“We find that Howard’s alleged contribution of pre-heating meat pieces using an infrared oven is ‘insignificant in quality’… to the claimed invention.” – CAFC
The U.S. Court of Appeals for the Federal Circuit (CAFC), in a precedential decision, today reversed a district court holding that an inventor should be added as a joint inventor for his contributions to a patent for methods of pre-cooking bacon and meat pieces. The CAFC said the inventor’s contribution did not satisfy the three-part test articulated in Pannu v. Iolab Corp. because the contribution was “insignificant in quality.”
U.S. Patent No. 9,980,498 is owned by Hormel Foods Corp. and titled “Hybrid Bacon Cooking System.” In 2007, as part of a project to improve its microwave cooking processes for pre-cooked bacon, Hormel met with David Howard of Unitherm Food Systems, Inc. Howard and another Unitherm representative entered into a joint development agreement with Hormel to develop an oven that would be used in a two-step cooking process. Howard alleged that he disclosed the infrared preheating concept in claim 5 of the patent during the subsequent testing phase, but the patent ultimately issued in 2018 with four named inventors and did not include Howard.
The U.S. District Court for the District of Delaware determined that Howard was not the sole inventor, but that he was a joint inventor based on the contribution of the infrared preheating in claim 5. The court said the contribution was significant because of the differences between independent claim 1 and independent claim 5 and that Unitherm (now HIP) had shown that Howard’s testimony was corroborated by his colleague’s testimony, “by the pork loin testing data, and by testimony from three Hormel inventors stating that they had not conceived of the preheating with an infrared oven limitation.”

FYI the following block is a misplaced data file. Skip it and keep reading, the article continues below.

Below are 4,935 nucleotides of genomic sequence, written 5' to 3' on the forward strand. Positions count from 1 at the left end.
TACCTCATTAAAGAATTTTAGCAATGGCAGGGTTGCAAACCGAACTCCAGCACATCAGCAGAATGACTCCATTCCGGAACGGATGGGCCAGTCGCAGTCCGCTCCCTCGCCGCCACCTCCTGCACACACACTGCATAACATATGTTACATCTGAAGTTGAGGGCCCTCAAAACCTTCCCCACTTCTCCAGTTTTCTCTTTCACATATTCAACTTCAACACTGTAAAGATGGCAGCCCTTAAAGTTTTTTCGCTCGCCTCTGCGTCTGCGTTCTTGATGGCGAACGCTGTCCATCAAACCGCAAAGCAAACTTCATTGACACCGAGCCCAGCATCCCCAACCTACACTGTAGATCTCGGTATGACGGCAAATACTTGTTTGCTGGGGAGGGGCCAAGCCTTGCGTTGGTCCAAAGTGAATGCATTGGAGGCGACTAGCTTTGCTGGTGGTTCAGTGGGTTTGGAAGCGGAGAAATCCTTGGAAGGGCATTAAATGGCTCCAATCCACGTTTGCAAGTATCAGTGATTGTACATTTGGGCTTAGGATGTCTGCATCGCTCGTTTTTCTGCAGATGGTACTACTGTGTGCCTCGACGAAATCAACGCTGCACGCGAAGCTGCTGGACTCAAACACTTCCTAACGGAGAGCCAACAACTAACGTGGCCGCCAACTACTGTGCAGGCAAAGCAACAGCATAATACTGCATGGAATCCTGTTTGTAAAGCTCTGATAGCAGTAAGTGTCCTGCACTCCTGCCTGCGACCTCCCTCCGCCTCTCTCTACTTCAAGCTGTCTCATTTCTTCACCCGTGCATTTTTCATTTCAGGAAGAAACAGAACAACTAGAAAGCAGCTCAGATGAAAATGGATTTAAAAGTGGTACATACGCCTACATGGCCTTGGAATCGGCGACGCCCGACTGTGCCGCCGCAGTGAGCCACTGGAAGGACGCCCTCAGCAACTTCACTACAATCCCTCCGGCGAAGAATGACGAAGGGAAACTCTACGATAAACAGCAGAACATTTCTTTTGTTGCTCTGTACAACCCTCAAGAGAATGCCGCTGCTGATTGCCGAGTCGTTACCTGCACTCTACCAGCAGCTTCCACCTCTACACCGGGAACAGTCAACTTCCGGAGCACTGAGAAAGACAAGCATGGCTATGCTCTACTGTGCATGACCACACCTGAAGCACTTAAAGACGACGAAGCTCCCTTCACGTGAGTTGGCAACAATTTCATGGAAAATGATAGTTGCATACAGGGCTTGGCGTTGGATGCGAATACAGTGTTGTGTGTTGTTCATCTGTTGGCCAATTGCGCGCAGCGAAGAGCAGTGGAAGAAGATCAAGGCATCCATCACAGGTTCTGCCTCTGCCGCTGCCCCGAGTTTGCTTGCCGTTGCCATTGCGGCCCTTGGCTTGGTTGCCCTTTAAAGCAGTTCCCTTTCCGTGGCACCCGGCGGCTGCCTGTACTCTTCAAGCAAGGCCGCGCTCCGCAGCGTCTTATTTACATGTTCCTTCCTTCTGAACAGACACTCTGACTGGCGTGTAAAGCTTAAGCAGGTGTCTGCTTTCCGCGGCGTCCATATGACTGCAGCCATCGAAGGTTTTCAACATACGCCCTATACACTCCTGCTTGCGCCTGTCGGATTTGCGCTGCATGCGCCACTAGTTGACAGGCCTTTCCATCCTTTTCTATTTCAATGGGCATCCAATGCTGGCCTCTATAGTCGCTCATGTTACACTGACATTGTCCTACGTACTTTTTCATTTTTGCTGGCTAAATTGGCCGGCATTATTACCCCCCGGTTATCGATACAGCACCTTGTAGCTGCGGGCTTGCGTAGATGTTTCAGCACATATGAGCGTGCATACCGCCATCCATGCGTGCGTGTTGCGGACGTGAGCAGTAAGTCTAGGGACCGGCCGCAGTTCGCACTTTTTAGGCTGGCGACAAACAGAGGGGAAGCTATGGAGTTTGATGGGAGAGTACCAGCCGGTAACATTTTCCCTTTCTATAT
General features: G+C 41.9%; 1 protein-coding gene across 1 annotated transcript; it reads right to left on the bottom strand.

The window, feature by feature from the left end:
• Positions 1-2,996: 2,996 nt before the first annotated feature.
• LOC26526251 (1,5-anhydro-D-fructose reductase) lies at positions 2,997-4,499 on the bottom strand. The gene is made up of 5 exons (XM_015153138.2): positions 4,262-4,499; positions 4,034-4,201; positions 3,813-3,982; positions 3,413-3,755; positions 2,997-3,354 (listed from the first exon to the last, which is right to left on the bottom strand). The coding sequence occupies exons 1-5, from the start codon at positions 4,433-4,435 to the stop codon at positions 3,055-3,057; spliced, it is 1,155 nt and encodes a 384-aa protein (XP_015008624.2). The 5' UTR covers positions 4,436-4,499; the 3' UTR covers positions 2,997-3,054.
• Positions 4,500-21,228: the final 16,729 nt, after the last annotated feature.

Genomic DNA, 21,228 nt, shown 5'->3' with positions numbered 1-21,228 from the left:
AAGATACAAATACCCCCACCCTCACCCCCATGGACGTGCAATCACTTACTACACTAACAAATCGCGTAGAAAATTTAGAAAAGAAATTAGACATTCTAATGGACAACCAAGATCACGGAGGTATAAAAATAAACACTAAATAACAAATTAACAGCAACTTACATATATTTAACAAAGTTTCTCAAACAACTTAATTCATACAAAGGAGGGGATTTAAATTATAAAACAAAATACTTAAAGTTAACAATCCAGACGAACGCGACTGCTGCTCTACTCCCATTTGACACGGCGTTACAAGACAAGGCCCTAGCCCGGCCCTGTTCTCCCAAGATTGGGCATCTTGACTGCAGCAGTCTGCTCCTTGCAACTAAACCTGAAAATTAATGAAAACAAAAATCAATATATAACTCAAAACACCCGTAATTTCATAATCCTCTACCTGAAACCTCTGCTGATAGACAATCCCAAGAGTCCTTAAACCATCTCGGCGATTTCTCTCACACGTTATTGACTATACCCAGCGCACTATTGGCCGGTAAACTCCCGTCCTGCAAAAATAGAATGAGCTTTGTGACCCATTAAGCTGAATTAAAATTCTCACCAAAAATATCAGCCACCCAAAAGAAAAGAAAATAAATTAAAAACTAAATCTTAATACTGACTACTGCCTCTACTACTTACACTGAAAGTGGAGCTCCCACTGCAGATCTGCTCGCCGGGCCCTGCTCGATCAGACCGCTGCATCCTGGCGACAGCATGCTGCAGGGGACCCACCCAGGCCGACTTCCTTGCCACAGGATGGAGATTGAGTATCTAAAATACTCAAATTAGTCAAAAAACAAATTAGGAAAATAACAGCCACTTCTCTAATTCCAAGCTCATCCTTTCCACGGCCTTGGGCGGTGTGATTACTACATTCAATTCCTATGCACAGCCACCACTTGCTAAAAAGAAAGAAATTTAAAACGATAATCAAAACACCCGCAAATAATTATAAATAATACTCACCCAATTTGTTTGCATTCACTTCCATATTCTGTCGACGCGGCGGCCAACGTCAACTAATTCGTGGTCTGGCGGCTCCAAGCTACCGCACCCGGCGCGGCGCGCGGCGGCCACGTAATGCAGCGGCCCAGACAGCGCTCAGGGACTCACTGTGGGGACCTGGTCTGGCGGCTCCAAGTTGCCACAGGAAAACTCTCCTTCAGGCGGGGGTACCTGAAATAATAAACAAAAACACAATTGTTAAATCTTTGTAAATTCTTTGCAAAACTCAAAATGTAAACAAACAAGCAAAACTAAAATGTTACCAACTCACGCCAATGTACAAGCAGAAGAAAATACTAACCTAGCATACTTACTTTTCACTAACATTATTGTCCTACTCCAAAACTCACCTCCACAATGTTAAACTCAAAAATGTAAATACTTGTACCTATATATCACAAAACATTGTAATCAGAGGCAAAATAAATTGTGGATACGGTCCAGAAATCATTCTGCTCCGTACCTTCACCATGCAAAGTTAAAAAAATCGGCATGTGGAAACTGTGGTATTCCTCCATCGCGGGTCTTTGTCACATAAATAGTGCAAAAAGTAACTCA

Under the Pannu test, an inventor must have: “(1) contributed in some significant manner to the conception of the invention; (2) made a contribution to the claimed invention that is not insignificant in quality, when that contribution is measured against the dimension of the full invention; and (3) [done] more than merely explain to the real inventors well-known concepts and/or the current state of the art.” Hormel argued that Howard’s contribution was well known and part of the state of the art, particularly, U.S. Patent App. Pub. 2004/0131738 (“Holm”). Hormel said the district court failed to consider Holm and its disclosure, but HIP argued that the reference was “obscure” and never commercialized.”
The CAFC ultimately agreed with Hormel, explaining that the contribution did not meet the standard set forth in Pannu, and noting that “we find that Howard’s alleged contribution of pre-heating meat pieces using an infrared oven is ‘insignificant in quality’… to the claimed invention”:
“Howard’s alleged contribution, preheating with an infrared oven, is mentioned only once in the ’498 patent specification as an alternative heating method to a microwave oven. ’498 patent, col. 5 ll. 40–42 (“Preheating the sliced bacon with a microwave oven, or other suitable heating methods such as infrared or hot air, prior to fully cooking the sliced bacon . . . .”). Further, the alleged contribution is recited only once in a single claim of the ’498 patent, in a Markush group reciting a microwave oven, an infrared oven, and hot air. Id. col. 9 ll. 57–62. In fact, independent claims 1 and 13 only recite a method of making precooked bacon pieces (claim 1) or meat pieces (claim 13) using a hybrid cooking system comprising preheating meat pieces with a microwave oven and do not recite preheating with an infrared oven.”
Conversely, heating with a microwave oven is mentioned throughout the patent and specification, said the CAFC, and “not one example describes preheating with an infrared oven.” Thus, the quality of the contribution is insignificant when compared to the full invention.
The court did not need to reach the other Pannu factors since the failure to meet one is dispositive on the question of inventorship, said the CAFC.
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